The United States has long maintained its military advantage through technological superiority and continues its position as world leader via sustained investment in research & development. The U.S. has been greatly rewarded for this decades-long investment with breakthroughs in science and technology that have made their way into the hands of our warfighters.
In response to China and Russia’s rapidly expanding military and industrial capabilities, Congress has mandated “a once in a generation opportunity to improve how [DOD] is organized and operates,” with the goal being to improve how the U.S. Department of Defense advances technology and innovation.
In what might be one of the biggest changes to the Pentagon’s structure since the landmark Goldwater Nichols reform, the DoD has changed the way it researches, buys and develops weapon systems.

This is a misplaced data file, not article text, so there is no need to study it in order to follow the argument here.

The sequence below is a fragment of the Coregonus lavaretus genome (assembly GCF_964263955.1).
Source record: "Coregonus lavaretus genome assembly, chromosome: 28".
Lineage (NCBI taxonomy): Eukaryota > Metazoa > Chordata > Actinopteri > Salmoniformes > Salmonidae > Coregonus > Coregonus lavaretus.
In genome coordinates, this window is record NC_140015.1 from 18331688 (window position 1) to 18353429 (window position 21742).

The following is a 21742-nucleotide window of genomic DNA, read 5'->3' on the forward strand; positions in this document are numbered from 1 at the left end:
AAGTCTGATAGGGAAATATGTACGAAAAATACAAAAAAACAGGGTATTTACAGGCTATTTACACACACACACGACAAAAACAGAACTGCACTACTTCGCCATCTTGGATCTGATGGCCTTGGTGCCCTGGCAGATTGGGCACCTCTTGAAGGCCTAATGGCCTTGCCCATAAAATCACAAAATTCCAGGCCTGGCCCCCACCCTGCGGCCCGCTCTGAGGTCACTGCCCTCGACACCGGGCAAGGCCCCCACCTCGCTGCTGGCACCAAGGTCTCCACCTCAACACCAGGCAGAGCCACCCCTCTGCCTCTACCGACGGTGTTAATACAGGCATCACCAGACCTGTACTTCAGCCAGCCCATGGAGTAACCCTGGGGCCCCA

Through the restructuring of the Acquisition, Technology, and Logistics (AT&L) organization, there has been the creation of a new Research & Engineering (R&E) office as well as a new Acquisition & Sustainment (A&S) office.
R&E is focused on future high-end technologies: microelectronics, cyber, quantum science, directed energy, machine learning, networked C3, space, autonomy, and hypersonics. A&S is tasked with acquisition and sustainment, primarily leveraging existing tech and deploying it the warfighter as fast as possible.
A high-level review of R&D spending in President Trump’s FY 2020 budget proposal $718.3 billion in defense spending to cover Pentagon priorities for years to come, included $75.4 billion for research and development.
“Today the Department of Defense rolls out our FY 2020 budget proposal. With the largest research and development request in 70 years, this strategy-driven budget makes necessary investments in next-generation technology, space, missiles, and cyber capabilities. The operations and capabilities supported by this budget will strongly position the US military for great power competition for decades to come.”
Acting Secretary of Defense Patrick M. Shanahan